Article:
I'm not a huge graphic novel aficionado, but every now and again, one comes along that grabs my attention.
Maybe it had something to do with the Jane Eyre reference or maybe it was the rave review from the rep that had stuck in my mind, but when I saw this book displayed on our shelves, I knew I just had to read it.
Helené is a recently rejected girl at school. Once popular with friends, she suddenly finds herself on the outer. She is taunted, teased and bullied.
Her loneliness, confusion & sadness are beautifully depicted in the grey wash illustrations by Arsenault. This is a graphic novel that is still also a picture book at heart.
The thing that keeps Helené going, that offers her respite from the taunts, that fills the void of friends, is books.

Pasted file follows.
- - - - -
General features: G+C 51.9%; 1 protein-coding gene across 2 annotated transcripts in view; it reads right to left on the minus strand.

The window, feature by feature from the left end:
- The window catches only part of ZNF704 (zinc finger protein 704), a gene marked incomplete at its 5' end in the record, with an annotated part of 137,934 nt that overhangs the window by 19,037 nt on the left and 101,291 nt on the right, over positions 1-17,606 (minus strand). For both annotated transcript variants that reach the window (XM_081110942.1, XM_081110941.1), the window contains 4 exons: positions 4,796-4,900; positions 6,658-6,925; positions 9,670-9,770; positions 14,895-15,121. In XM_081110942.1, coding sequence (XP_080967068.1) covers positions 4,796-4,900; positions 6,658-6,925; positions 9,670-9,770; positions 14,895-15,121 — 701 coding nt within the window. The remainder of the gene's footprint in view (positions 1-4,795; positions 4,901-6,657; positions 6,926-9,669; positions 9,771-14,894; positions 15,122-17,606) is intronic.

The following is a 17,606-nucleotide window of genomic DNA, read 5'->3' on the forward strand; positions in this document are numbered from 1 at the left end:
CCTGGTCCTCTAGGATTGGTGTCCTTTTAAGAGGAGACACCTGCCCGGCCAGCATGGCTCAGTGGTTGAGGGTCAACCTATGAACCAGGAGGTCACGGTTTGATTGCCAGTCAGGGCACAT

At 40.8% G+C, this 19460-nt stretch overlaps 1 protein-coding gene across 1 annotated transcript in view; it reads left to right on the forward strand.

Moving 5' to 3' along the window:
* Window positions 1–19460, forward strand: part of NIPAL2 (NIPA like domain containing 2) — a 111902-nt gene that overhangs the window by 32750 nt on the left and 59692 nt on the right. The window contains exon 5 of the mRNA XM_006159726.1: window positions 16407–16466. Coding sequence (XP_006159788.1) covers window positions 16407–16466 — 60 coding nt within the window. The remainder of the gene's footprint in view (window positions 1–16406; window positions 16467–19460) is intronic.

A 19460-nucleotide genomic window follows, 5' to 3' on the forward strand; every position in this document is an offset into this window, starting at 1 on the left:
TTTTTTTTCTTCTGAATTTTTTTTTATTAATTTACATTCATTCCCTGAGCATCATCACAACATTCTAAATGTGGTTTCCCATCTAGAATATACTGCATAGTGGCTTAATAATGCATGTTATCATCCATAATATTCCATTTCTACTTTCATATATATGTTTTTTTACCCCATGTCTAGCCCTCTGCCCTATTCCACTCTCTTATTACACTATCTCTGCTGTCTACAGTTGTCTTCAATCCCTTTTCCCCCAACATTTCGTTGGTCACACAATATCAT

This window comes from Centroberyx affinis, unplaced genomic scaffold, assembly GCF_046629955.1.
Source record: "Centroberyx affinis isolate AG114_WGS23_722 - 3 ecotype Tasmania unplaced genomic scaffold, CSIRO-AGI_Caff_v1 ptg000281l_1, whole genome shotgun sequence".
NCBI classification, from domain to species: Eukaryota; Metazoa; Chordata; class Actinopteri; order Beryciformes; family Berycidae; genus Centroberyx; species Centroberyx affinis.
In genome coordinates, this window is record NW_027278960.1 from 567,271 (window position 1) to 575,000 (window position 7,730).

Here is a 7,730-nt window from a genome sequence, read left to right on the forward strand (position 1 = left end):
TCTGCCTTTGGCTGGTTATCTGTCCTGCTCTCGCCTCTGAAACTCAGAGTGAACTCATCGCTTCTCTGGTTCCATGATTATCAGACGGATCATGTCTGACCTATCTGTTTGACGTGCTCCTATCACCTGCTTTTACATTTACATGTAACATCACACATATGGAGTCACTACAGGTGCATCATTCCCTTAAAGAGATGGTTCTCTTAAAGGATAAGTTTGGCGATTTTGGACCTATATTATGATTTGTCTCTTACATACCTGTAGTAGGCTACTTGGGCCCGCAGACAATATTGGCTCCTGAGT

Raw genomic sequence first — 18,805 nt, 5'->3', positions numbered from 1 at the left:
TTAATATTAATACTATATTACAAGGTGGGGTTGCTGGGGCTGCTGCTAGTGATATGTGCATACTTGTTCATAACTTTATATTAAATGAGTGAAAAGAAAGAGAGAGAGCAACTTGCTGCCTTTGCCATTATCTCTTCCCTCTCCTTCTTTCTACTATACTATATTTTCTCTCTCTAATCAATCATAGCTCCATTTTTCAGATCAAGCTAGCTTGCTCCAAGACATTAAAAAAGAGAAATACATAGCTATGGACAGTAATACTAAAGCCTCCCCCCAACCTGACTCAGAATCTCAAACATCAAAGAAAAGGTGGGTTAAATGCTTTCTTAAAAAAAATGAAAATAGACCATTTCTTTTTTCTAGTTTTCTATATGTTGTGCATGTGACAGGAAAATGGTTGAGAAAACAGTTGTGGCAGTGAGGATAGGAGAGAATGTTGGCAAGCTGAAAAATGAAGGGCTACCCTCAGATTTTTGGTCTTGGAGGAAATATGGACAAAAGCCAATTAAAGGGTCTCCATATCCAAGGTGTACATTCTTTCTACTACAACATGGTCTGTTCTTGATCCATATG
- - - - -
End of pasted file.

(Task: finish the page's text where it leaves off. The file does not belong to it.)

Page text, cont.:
And one book in particular speaks to her - Jane Eyre.
All of a sudden we turn the page to find a little bit of Jane Eyre's story as seen through Helené's eyes.
The illustrations change - we see colour, lovely old-fashioned fonts & we also see hope.
Helené sees Jane as a kindred spirit - a connection is made through the pages of the book. Through Jane, Helené feels understood. Jane's story not only gives Helené respite, but hope.
During a ghastly school camping excursion, Helené spies a fox in the woods.
She reaches out & makes a connection with the fox.
This encourages her to make a connection with one of the other girls, Géraldine, also on the outer with the popular group.
There is nothing particularly new or earth-shattering about this classic tale of bullying & loneliness.
Or the redemptive power of a good book.
But Jane, The Fox and Me is told so tenderly that I defy anyone to resist its charms.
I certainly couldn't!
Fanny Britt is from Quebec.
The book was translated into English by Christine Morelli & Susan Ouriou.
This book has mature themes but would be suitable for good 10+ readers as well as high school students.